(b) The execution of the will complies with the law at the time of execution of the place where the will is executed.
Clearly California has a very broad rule for recognizing the validity of an out-of-state will. For instance, Thomas Walcott was a resident of Brookings, Oregon. Thomas worked for the CA Dept. of Corrections at Pelican Bay State Prison, a short car ride away from his home. Since Thomas did not want to have to pay sales tax or pump his own gas, he lived in Oregon instead of California.
In light of Thomas's very risky occupation, Pelican Bay houses the most violent inmates of California's prison population, he decided to write a will. Since Thomas was not an expert in probate law, Thomas hired an attorney he found on Yelp. The Oregon attorney crafted the will in conformity with Oregon law. The will named his long-time neighbor Nelly Nedson the sole beneficiary of Thomas' estate. Years later, Thomas retired and moved to Thousand Oaks, CA to be closer to his relative.
When Thomas eventually passed away, his family located Thomas' will. Upon seeing that the will was written in Oregon, his relatives initally became hopeful because they erroneously thought that the will was invalid and that they would inherit Thomas' estate through intestate succession. However, when they took the will a California attorney, the attorney informed them of Prob C § 6113 and said the will might nonetheless be valid.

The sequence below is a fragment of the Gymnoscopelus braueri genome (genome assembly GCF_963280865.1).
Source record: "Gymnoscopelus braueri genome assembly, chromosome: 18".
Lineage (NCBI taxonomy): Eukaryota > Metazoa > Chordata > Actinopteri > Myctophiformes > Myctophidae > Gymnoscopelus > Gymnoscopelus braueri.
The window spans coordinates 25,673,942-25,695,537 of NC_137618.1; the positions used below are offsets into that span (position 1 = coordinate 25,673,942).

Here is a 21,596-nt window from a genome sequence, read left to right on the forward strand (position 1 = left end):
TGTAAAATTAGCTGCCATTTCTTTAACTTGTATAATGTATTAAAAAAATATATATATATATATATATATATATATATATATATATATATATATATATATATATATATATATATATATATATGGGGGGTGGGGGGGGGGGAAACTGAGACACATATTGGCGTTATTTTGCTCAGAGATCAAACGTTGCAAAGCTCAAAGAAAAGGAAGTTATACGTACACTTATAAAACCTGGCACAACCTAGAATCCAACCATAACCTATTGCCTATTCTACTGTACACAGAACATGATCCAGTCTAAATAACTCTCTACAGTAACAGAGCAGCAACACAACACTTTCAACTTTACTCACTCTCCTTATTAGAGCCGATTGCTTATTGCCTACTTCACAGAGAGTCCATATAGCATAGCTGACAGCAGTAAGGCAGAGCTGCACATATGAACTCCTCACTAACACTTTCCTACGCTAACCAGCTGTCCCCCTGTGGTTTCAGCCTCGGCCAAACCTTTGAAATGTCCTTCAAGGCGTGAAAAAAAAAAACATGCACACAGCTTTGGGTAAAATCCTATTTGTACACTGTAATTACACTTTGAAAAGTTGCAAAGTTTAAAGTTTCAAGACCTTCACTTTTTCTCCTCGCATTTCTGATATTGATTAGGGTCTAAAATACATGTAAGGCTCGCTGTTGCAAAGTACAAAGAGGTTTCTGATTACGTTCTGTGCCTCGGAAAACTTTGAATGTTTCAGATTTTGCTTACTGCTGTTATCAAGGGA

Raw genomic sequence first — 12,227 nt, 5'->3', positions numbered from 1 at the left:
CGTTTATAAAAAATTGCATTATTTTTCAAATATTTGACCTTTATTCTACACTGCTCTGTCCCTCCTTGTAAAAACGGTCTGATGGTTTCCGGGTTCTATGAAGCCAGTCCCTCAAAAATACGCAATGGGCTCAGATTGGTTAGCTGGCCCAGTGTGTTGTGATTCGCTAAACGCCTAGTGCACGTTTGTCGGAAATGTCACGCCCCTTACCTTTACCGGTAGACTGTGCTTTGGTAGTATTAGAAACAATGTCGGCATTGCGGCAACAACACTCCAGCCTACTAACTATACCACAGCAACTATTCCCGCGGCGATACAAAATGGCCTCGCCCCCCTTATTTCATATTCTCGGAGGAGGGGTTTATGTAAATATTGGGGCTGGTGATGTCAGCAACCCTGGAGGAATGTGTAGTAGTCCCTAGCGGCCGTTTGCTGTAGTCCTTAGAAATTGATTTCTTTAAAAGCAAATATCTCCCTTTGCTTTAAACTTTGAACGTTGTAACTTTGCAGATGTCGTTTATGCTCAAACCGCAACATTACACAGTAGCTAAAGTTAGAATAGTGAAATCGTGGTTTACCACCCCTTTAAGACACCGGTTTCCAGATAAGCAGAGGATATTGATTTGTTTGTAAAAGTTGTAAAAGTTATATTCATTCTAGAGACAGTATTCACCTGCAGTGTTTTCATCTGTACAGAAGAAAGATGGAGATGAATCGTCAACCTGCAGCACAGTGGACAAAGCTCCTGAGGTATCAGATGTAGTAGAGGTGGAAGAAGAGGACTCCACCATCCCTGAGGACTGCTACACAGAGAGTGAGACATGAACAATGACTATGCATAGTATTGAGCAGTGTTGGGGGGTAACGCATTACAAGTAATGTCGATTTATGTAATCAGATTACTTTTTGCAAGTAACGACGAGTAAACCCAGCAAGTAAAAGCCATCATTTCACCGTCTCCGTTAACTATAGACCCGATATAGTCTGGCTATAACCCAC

The attorney then found the Oregon attorney who helped draft the will and the Oregon attorney provided a declaration attesting to the will's conformity with Oregon law. The California attorney then petitioned for probate with Thomas's Oregon will in Ventura County Superior Court. Eventually, Nelly was contacted and he inherited Thomas' estate at probate's conclusion.